As demand slips, online used car dealers like Carvana face a rocky road
In a U-turn from early in the pandemic, consumers are pumping the brakes on buying used vehicles — and online car dealers like Carvana are feeling the heat.
Carvana, the online marketplace known for its car vending machines, is suffering from industry-wide dips in demand as drivers shift their spending priorities. Last week, the company reported an 8% year-on-year loss in units sold for the third quarter, as well as a 3% loss in revenue from this time last year. Meanwhile, other big used vehicle marketplaces are also seeing sales stumble heading into the new year.
Used car sales are down from record-breaking rates in 2021 when supply chain problems and a worldwide shortage of microchips caused prices to skyrocket. Those higher prices have contributed to the overall rise in inflation, as roughly 40% of U.S. households buy a car each year, according to CNN Business. For some consumers, vehicle purchases are taking a back seat as items like housing and groceries shoot up in cost. Last month, used vehicle sales were down 9.2% from the same time in 2021, according to Cox Automotive.
“Cars are an expensive, discretionary, often-finance purchase that inflated much more than other goods in the economy over the last couple of years, and is clearly having an impact on people’s purchasing decision,” Carvana CEO Ernie Garcia said in an earnings call on Friday.
While Garcia said Carvana is making “strong operational progress,” he added that rising interest rates and the depreciation of vehicles have “harmed affordability.” “We’re building our plans around assumptions that the next year is a difficult one in our industry and in the economy as a whole,” he said.
Carvana’s had a tumultuous six months. In May, the company bought KAR Global’s ADESA U.S. auction subsidiary for $2.2 billion in cash. For the quarter ending in September, Carvana reported a net loss of more than a fifth of that. However, Carvana has made some progress on normalizing its website inventory. According to its letter to shareholders, Carvana had $3.1 billion in inventory for the period ending Dec. 31, 2021 and $2.6 billion for the period ending Sept. 30, 2022.
Overall, though, “the balance sheet cash burn was uncomfortable for investors, and other sources of liquidity they tout (floorplan, real estate) aren’t substitutes for cash to run the business (paying interest on the debt, investing in CapEx [capital expenditures]),” Chris Pierce, research analyst at Needham & Company, said in an email to Modern Retail.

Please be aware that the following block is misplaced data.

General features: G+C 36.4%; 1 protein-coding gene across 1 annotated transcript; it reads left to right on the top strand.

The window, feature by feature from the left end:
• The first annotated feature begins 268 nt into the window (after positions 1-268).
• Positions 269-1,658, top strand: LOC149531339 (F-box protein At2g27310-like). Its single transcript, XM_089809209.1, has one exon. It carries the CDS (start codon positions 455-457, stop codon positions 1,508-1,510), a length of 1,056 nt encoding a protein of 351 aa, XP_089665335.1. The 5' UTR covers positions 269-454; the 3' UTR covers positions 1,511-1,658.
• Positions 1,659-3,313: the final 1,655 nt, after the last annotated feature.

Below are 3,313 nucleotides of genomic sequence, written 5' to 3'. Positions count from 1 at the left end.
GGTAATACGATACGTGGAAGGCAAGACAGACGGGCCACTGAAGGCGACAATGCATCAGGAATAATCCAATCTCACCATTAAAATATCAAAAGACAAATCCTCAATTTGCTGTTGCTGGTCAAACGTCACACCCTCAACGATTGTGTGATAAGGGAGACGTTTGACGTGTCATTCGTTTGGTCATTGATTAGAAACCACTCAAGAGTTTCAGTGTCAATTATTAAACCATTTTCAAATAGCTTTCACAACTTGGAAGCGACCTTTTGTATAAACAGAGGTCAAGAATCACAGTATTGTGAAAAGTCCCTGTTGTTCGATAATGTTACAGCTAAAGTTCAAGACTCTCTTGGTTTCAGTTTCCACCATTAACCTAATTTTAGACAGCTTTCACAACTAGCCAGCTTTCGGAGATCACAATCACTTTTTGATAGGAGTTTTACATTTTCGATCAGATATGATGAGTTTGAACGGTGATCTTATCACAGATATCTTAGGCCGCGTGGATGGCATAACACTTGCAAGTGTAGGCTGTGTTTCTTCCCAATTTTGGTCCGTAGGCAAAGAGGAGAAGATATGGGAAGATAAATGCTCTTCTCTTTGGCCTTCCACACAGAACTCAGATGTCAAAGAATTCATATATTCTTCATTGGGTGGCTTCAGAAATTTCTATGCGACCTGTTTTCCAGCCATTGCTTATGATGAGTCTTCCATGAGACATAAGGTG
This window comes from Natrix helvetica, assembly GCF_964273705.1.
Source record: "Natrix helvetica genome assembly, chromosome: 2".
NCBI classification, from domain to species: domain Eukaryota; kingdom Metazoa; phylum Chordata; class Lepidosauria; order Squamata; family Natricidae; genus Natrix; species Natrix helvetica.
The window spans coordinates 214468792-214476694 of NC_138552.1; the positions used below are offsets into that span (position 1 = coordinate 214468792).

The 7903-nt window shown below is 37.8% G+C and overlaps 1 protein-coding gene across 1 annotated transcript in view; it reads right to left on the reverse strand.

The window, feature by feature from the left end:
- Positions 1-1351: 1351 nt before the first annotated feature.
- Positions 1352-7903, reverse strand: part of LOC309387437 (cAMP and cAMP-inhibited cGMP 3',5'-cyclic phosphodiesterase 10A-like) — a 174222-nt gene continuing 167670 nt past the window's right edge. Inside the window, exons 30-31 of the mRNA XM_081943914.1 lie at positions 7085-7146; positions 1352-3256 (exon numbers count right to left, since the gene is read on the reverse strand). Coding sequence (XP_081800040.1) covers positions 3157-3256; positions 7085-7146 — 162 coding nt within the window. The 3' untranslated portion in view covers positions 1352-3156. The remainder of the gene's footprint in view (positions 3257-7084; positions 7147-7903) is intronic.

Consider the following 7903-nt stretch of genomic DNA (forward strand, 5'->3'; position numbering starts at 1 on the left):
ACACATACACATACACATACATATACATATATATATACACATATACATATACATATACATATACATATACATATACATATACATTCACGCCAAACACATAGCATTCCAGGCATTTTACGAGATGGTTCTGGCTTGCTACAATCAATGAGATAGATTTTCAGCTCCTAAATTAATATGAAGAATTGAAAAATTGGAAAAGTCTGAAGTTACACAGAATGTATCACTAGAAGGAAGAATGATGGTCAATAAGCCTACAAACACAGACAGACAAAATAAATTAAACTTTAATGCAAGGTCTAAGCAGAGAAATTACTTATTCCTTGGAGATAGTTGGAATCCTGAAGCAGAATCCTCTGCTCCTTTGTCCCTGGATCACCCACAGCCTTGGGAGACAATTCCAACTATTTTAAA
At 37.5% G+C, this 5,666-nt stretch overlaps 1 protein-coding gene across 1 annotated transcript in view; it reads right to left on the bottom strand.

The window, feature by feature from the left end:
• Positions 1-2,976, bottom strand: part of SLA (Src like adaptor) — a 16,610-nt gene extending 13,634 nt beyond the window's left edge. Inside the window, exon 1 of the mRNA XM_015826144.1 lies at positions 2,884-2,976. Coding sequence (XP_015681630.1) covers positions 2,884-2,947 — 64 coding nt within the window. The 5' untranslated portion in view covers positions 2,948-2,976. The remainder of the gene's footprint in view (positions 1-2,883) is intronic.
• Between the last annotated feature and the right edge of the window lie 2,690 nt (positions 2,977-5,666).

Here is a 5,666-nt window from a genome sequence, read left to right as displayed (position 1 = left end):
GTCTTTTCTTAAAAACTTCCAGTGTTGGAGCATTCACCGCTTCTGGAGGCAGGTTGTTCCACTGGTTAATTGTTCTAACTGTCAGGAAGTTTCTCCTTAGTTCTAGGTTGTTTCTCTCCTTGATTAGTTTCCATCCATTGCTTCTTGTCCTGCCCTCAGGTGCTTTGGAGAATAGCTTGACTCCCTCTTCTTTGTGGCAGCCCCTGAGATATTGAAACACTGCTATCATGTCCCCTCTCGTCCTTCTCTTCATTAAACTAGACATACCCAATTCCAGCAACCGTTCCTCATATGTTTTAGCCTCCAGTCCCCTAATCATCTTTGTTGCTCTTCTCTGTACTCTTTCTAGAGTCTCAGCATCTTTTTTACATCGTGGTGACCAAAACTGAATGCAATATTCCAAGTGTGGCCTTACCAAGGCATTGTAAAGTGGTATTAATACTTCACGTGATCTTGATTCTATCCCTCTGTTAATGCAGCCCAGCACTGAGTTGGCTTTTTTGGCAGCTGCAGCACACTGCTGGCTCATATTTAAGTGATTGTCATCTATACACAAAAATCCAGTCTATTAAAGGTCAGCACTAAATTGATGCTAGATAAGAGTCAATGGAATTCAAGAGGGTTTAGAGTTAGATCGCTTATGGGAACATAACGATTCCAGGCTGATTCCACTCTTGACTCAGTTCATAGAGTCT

The fallout from earnings has been tough for Carvana’s bottom line. The company lost approximately $992 million in market value on Friday alone, according to The Street, the same day Morgan Stanley’s Adam Jonas said Carvana could become a $1 stock. Carvana’s shares are down nearly 97% year to date, and its father-and-son executives have lost a combined $18 billion this year, according to Bloomberg.
Going forward, “I think that there needs to be some action associated with shorting the companies,” Seth Basham, managing director of equity research at Wedbush Securities, told Modern Retail. “That could be either selling of real estates or it could be a capital infusion, potentially, by some of the insiders, the Garcias, as well as outside investments.”
Other dealers are flagging issues with used vehicles in their earnings. Last month, AutoNation said its adjusted net income for the quarter fell by 7%, largely because of lower profits from used vehicles. Carmax says its revenue jumped 2% year-on-year in the second quarter but that it sold 6.4% fewer used vehicles than before.
In a similar vein to Carvana, Carmax’s CEO Bill Nash cited headwinds such as “vehicle affordability challenges that stem from widespread inflationary pressures, as well as climbing interest rates and low consumer confidence.” On Carmax’s earnings call, he said the company has been “adjusting inventory to more efficiently incorporate older vehicles.”
Despite overall challenges for the used car market, experts say the business — especially online — is here to stay. Carmax, for example, said online sales accounted for 11% of total sales in the second quarter, up from 9% last year.
“Carvana and Carmax have inventory advantages, and buyers can set up financing online faster and at 10 p.m. on a Tuesday night, versus taking time to go to a dealership,” Pierce said. “If a consumer wants to go do a test drive, they can do that (at Carmax, not Carvana), but it’s a better mousetrap as far as I am concerned. Omnichannel has some advantages. But online only, I don’t see as overly disadvantaged.”
Today, more than 90% of people buying used cars are starting the process online, according to Basham. “People do their research on cars online, almost entirely,” he said. “I think it’s a structural trend that we’ll see even beyond the pandemic, especially as people get more and more comfortable buying big ticket items online.”